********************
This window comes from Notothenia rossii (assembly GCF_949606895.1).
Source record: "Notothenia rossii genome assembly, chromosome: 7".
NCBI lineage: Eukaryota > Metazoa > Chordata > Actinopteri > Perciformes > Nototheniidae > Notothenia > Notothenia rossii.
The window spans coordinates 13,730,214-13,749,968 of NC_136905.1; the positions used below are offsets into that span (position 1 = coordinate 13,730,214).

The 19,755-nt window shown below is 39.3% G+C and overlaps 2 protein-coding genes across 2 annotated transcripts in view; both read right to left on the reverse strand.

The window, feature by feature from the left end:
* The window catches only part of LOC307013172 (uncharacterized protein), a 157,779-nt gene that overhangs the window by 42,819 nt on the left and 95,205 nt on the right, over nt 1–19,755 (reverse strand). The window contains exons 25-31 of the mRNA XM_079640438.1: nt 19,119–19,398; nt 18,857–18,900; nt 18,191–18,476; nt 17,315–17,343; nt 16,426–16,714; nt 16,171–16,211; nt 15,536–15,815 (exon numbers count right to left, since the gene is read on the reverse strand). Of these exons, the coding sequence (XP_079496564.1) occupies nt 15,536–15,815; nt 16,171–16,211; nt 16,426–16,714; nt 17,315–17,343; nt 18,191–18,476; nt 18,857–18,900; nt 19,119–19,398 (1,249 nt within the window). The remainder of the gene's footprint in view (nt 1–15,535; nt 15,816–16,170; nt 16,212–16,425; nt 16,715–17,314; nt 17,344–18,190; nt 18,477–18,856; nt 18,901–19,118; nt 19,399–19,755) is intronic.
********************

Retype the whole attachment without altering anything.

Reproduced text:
This window comes from Notothenia rossii (assembly GCF_949606895.1).
Source record: "Notothenia rossii genome assembly, chromosome: 7".
NCBI lineage: Eukaryota > Metazoa > Chordata > Actinopteri > Perciformes > Nototheniidae > Notothenia > Notothenia rossii.
The window spans coordinates 13,730,214-13,749,968 of NC_136905.1; the positions used below are offsets into that span (position 1 = coordinate 13,730,214).

The 19,755-nt window shown below is 39.3% G+C and overlaps 2 protein-coding genes across 2 annotated transcripts in view; both read right to left on the reverse strand.

The window, feature by feature from the left end:
* The window catches only part of LOC307013172 (uncharacterized protein), a 157,779-nt gene that overhangs the window by 42,819 nt on the left and 95,205 nt on the right, over nt 1–19,755 (reverse strand). The window contains exons 25-31 of the mRNA XM_079640438.1: nt 19,119–19,398; nt 18,857–18,900; nt 18,191–18,476; nt 17,315–17,343; nt 16,426–16,714; nt 16,171–16,211; nt 15,536–15,815 (exon numbers count right to left, since the gene is read on the reverse strand). Of these exons, the coding sequence (XP_079496564.1) occupies nt 15,536–15,815; nt 16,171–16,211; nt 16,426–16,714; nt 17,315–17,343; nt 18,191–18,476; nt 18,857–18,900; nt 19,119–19,398 (1,249 nt within the window). The remainder of the gene's footprint in view (nt 1–15,535; nt 15,816–16,170; nt 16,212–16,425; nt 16,715–17,314; nt 17,344–18,190; nt 18,477–18,856; nt 18,901–19,118; nt 19,399–19,755) is intronic.